Archaeology and Technology

Session Hosting Format: 
in-person session
Vendredi, mai 3, 2024 - 3:20pm - 5:00pm
  • Session Chair: Steven Mozarowski
Contact Email: 
03:20 PM - 03:40 PM: Cooked to Perfection: Insight on Cuisine from Early Northern Great Plains Pottery
Format de présentation : In-Person
Auteur-e(s) :
  • Andrew Lints

During the time of Besant and Sonota, cuisine likely held a central role in daily life and culture, much like today. However, the challenge of preservation often obscures our understanding of these past culinary practices. Microbotanical research provides archaeologists with an invaluable means to identify even the most delicate remnants of past meals (e.g., plants) cooked within pottery vessels. Analyses of carbonized residues, combined with visual analyses of vessels from 24 sites provided an opportunity to gain insight into the cuisine of this time. At the Stelzer site (39DW242), a combination of maize, chenopodium, and local berries was found within multiple vessels spread throughout the campsite. These combinations closely resemble recipes that are still prepared today, as documented in ethnographic accounts. Similarly, at the Walter Felt site (EcNm-8), an abundance of common grass phytoliths was observed in each vessel, requiring thought to food recipes. This finding suggests that these vessels may have been used to prepare meals containing stomach contents, aligning with ethnographic descriptions of food preparation practices. By continuing microbotanical research on carbonized residues in concert with a functional analysis of pottery vessels, we can continue to shed light on past cuisine. 

03:40 PM - 04:00 PM: Learning from the ancient masters: Seeing the people through technology
Format de présentation : In-Person
Auteur-e(s) :
  • Wen Yin (Elaine)  Cheng - University of Toronto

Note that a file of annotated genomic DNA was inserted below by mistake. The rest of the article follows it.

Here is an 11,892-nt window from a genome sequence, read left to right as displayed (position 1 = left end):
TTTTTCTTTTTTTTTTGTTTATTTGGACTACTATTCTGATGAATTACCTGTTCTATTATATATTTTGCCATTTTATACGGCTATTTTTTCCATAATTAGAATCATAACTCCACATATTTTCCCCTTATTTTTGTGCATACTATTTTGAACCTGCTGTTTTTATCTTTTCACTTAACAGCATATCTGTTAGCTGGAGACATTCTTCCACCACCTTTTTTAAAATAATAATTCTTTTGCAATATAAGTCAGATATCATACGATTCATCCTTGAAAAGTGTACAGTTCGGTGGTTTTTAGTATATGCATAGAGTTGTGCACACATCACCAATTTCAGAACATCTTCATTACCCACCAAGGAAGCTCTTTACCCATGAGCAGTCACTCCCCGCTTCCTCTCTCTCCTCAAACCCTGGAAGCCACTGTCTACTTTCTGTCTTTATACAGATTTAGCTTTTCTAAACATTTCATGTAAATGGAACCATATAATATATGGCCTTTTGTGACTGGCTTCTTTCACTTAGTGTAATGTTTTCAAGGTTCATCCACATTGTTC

Studying technology through archaeology science often focuses on the material science aspects of the artifacts such as the raw material, changes in the raw material through its production, and application of the raw materials to its use. Technology is but one aspect of the past. To learn from the masters in the past in their techniques and production, we must look beyond the results of archaeological science from the material science and technological application point of view and understand the human factors involved in the changes of raw materials in the form of specialization, organization, and how the knowledge was passed down, while keeping in mind the geographical landscape, technological knowledge, and cultural preferences. Without these factors the artifacts will not exist in the form we see them today. This paper will use Wendat pottery and Chinese bronze casting as examples to learn from the artisans. The artisan theory combines landscape archaeology, sequence of production, and knowledge theory to bring a new avenue of discussion by focusing on the artisans beyond the technology.

04:00 PM - 04:20 PM: Technological Styles in Indus Terracotta Production
Format de présentation : In-Person
Auteur-e(s) :
  • Sutapa Lahiri